Hi and welcome to the reading world!
Under the Rainbow starts off following a teenage girl who has recently moved to a small town. She is the daughter of a leader in a LGBTQIA+ nonprofit dedicated to helping with inequalities and homophobia through a multi year task force living among these townspeople. However, this book doesn’t focus on this character’s narration alone and instead reads more like a short story collection of interconnected perspectives rather than following one linear narrative. All of these individual perspectives are of those involved in this town: some are townspeople who’ve lived there prior to the task force from the nonprofit moving in, some are task force members, some are teenagers, some are adults, some identify as LGBTQIA+ and some do not. The stories of these people and the impacts of their interactions with each other shape the experiences they all have across the several year time span the novel covers.
I thought that the structuring of this story to follow different perspectives was really well done. It’s definitely not written to be a light and fluffy read and does tackle serious issues around homophobia and other difficult topics. However, there are still moments of community, levity, and growth throughout. I also really appreciated how much character development could be seen even with the limited page count the reader follows an individual character’s perspective in. Since the story centers around this small town, characters would be referenced or reappear and so the outcomes of their narration could still sometimes echo throughout the novel. I really loved experiencing the story in this manner.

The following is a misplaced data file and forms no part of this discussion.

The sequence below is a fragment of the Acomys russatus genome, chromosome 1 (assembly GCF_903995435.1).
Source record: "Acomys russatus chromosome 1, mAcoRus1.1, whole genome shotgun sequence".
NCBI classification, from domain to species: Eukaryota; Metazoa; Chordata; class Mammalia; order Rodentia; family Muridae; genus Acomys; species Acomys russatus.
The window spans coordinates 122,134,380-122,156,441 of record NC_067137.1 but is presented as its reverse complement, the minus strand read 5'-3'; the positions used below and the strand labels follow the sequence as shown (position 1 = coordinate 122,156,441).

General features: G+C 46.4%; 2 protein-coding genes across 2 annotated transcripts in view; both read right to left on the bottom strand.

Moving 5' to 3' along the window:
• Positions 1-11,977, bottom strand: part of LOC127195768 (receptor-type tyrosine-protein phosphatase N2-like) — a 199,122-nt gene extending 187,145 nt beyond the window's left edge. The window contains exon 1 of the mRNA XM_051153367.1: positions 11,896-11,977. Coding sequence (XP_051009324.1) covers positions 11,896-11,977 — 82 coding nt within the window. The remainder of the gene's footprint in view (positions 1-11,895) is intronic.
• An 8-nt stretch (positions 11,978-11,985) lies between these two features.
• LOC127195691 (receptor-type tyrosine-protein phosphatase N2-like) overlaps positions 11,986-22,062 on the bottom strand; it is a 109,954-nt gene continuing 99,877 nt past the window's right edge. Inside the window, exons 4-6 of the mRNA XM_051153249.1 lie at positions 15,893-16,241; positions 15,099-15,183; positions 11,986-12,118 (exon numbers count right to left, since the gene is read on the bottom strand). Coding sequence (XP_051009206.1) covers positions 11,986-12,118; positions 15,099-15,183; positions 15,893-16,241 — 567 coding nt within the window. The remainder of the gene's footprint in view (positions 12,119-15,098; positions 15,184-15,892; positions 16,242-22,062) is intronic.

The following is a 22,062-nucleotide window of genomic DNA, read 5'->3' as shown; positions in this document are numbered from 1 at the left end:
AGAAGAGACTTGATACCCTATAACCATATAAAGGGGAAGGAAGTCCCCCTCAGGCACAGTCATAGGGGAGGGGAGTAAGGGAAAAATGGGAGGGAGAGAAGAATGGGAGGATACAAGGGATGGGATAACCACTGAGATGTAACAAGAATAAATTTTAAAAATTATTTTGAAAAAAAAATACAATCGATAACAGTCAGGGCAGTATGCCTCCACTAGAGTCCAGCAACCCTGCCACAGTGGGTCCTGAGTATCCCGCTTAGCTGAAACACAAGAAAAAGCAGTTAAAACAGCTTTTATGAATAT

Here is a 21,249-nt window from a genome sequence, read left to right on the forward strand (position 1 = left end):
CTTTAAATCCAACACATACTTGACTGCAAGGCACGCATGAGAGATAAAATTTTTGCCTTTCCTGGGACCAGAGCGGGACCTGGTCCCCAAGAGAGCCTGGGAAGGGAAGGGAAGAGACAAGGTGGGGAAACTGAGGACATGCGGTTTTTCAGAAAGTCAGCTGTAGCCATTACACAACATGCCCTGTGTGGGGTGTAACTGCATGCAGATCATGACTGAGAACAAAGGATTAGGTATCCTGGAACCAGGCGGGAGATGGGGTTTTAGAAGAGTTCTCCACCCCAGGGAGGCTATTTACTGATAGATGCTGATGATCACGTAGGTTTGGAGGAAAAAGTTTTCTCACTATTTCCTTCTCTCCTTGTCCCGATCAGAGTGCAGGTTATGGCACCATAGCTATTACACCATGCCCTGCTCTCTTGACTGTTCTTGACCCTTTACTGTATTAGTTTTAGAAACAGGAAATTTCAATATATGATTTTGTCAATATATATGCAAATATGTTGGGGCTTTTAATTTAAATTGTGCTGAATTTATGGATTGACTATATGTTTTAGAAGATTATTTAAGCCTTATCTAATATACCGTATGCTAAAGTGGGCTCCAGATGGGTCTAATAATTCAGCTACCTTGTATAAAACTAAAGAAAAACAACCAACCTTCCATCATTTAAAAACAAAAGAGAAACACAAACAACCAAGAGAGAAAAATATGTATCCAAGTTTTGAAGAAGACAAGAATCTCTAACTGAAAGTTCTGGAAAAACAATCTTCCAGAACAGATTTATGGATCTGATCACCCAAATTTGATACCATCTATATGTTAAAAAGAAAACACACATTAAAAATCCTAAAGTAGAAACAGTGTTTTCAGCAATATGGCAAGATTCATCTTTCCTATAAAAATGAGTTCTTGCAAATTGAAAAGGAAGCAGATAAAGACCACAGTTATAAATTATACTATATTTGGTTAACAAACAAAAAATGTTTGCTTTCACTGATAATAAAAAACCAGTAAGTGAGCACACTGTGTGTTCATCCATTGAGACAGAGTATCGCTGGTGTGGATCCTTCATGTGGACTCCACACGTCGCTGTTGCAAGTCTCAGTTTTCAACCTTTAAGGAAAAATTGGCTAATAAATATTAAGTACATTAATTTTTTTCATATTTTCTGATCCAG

Overall, Under the Rainbow is a novel I definitely plan to reread in the future. Although the reader only follows each individual’s narration for a limited amount of time, the distinct voice of each character and the journey they each go on contribute to the overarching story of the way the lives and experiences in this town changed over the years the task force was there. It’s one I definitely consider a favorite read!
As with any book I talk about here on the blog, I would highly recommend checking out a resource for specific content or trigger warnings. The Storygraph has a user compiled list of triggers for each book on the website, which could be potentially helpful if you’re looking for a specific resource.
Try this book if: you enjoy contemporary fiction that explores serious issues through character development, you enjoyed the introspective narrations, interconnected storytelling, and moments of levity and community in Anxious People
Thank you for stopping by!